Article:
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Browned Butter Pecan Tart


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1 package Krause Farms Pastry Patties, thawed but kept chilled
Dry beans (for cooking the crust)
3 cups pecan halves, about 12 oz.
5 large eggs, room temperature
1/2 cup white sugar

6 tbsp packed brown sugar (not golden sugar)
1 cup Roger’s golden syrup
1/2 cup butter, melted & cooled to room temperature.  See notes on how to brown butter as a delicious option
2 Tbsp. whiskey or bourbon, optional
1/2 tsp salt


Preheat oven to 400 degrees and prepare an 11-inch round tart pan with removable bottom or a shallow, round pan with baking spray or rub with butter. Press the 2 pastry patties together into one mass and roll it out on a floured surface to a minimum 12 inch diameter circle with even thickness. Place rolled pastry into the prepared flan pan and ensure that the pastry is gently pressed into all grooves in the edges of the pan and that the pastry reaches the top of the sides. If the pastry doesn’t go all the way to the top of the sides, then the filling will flow over the pastry and make it soggy. Trim any excess that folds over. Place a piece of parchment paper over the pastry lined pan and fill with enough dry beans to fill the flan. Bake for 20 minutes. Remove the beans by picking them up with the parchment and let the cooked pastry cool to room temperature. (Cooking the pastry by itself with the beans will cook the crust first and the weight of the beans will keep any air bubbles from forming, thus keeping the pastry nice and flat). Reserve the beans once cooled and store for future pastry cooking in the same manner.

Set the oven now to 300 degrees.

Optional step of browning butter.

To make brown butter, simply start melting butter over medium heat. Use a pan with a light-colored bottom so you can keep track of the color. Swirl the pan occasionally to be sure the butter is cooking evenly.  As the butter melts, it will begin to foam. The color will progress from lemony-yellow to golden-tan to, finally, a toasty-brown. Be careful as once it changes color, it goes very quickly, and you don’t want to brown it past a light nut-brown color as it will continue to brown a bit once you take it off the heat.  As you start to smell that nutty aroma, take the pan off the heat and transfer the browned butter into a heat-proof bowl to cool.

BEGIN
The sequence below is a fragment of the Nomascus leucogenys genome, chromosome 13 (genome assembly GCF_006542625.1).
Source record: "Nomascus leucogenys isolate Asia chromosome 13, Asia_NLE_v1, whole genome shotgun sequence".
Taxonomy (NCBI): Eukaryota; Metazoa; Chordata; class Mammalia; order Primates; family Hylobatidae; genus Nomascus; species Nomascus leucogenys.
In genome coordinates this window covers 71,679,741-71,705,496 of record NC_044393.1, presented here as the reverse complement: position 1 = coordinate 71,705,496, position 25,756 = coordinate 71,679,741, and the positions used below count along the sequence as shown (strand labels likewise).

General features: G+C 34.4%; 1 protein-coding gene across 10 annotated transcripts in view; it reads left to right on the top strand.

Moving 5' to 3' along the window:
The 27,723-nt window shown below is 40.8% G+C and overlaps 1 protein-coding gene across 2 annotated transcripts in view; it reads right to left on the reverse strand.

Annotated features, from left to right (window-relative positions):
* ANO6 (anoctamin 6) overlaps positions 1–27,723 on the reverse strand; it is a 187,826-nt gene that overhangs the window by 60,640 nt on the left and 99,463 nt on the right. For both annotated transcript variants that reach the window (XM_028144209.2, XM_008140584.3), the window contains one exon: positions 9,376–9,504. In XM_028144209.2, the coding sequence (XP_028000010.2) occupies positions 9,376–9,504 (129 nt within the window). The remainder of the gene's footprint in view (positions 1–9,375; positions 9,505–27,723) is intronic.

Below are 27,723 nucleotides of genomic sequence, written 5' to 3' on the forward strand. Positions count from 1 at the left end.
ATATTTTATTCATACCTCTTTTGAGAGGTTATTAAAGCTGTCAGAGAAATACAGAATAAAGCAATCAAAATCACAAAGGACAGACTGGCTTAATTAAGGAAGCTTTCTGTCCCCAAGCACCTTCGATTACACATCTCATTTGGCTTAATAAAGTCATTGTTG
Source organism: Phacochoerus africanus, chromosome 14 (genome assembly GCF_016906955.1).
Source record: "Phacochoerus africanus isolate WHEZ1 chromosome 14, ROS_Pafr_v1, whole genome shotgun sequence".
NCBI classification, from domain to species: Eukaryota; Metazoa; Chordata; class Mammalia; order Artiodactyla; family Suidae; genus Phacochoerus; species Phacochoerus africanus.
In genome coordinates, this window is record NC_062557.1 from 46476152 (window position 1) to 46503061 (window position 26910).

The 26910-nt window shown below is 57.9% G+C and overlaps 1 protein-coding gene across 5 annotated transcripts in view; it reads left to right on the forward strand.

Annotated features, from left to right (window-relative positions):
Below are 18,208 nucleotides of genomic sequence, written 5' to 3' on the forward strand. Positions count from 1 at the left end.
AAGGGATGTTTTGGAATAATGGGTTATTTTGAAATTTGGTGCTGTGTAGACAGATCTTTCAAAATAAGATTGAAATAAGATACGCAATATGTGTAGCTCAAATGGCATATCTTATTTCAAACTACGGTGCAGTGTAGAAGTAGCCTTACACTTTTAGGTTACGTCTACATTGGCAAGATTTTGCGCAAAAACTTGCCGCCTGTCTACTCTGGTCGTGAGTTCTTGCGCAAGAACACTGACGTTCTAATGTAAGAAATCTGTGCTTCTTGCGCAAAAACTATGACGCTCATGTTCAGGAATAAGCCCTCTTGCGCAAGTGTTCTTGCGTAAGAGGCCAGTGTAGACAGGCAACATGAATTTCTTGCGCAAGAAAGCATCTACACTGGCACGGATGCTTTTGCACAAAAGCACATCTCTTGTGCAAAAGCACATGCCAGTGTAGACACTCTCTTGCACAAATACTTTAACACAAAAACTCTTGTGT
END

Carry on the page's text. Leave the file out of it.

Allow the pastry to cool for 15 minutes, and then evenly arrange the pecan halves in the pastry shell.

In a mixing bowl combine the eggs, white sugar, brown sugar, syrup, butter, and salt and whiskey, if using. Mix until completely combined. Pour this mixture evenly over the pecans, but make sure that the level of this egg mixture does not pour over the sides of the cooked pastry. Use a spatula to gently press the pecans down a bit to ensure that they all get covered by this egg mixture. Bake for 1 hour until cooked through and the filling is puffy but firm. Let cool on a cooling rack (the puffiness will subside) until room temperature is reached.

Once completely cooled, remove the side of the tart pan and gently slide one or two lifters under the pastry and carefully transfer to a serving platter.

The tart keeps well, and can be made a day ahead of serving but should be refrigerated overnight.  Allow it to come to room temperature before slicing.

I have also used a 10 inch tart pan, which gave me a little extra filling and pastry dough, so I found a small round pan and made a second little tart.  One for the guests, and one for the baker!

A traditional tart is a bit larger than a pie in diameter but is also much shallower than a pie. This way your guests can still enjoy a slice of this rich and buttery dessert, but in a smaller portion than a traditional pecan pie.  The ready-made pie pastry from Krause Farms is always my go-to when I need a pie crust, and makes this recipe a lot easier to execute.  However, feel free to use your own favourite pie crust recipe. Using browned butter is optional, but gives the filling a nutty and modern flavour.  Another delicious option is adding a few tablespoons of bourbon or whiskey to the filling, a perfect holiday addition!


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